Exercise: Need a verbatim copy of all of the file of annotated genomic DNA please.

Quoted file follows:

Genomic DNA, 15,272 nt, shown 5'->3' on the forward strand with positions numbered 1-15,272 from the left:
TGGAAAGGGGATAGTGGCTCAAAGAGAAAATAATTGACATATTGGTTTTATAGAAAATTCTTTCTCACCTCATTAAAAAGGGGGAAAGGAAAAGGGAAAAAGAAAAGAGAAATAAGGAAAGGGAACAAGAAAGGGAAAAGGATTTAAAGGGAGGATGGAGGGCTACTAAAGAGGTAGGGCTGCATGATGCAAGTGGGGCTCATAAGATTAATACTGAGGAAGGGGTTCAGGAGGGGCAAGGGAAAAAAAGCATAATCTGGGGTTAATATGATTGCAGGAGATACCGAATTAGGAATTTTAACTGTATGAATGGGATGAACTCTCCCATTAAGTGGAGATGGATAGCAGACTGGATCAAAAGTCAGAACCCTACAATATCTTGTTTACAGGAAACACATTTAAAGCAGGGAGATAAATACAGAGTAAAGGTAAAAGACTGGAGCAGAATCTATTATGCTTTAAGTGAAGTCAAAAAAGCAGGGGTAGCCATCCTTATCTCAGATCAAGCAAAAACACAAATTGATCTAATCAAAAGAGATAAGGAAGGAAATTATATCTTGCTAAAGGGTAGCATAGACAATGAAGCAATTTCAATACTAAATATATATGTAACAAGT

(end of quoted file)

Genomic DNA, 15,272 nt, shown 5'->3' on the forward strand with positions numbered 1-15,272 from the left:
TGGAAAGGGGATAGTGGCTCAAAGAGAAAATAATTGACATATTGGTTTTATAGAAAATTCTTTCTCACCTCATTAAAAAGGGGGAAAGGAAAAGGGAAAAAGAAAAGAGAAATAAGGAAAGGGAACAAGAAAGGGAAAAGGATTTAAAGGGAGGATGGAGGGCTACTAAAGAGGTAGGGCTGCATGATGCAAGTGGGGCTCATAAGATTAATACTGAGGAAGGGGTTCAGGAGGGGCAAGGGAAAAAAAGCATAATCTGGGGTTAATATGATTGCAGGAGATACCGAATTAGGAATTTTAACTGTATGAATGGGATGAACTCTCCCATTAAGTGGAGATGGATAGCAGACTGGATCAAAAGTCAGAACCCTACAATATCTTGTTTACAGGAAACACATTTAAAGCAGGGAGATAAATACAGAGTAAAGGTAAAAGACTGGAGCAGAATCTATTATGCTTTAAGTGAAGTCAAAAAAGCAGGGGTAGCCATCCTTATCTCAGATCAAGCAAAAACACAAATTGATCTAATCAAAAGAGATAAGGAAGGAAATTATATCTTGCTAAAGGGTAGCATAGACAATGAAGCAATTTCAATACTAAATATATATGTAACAAGT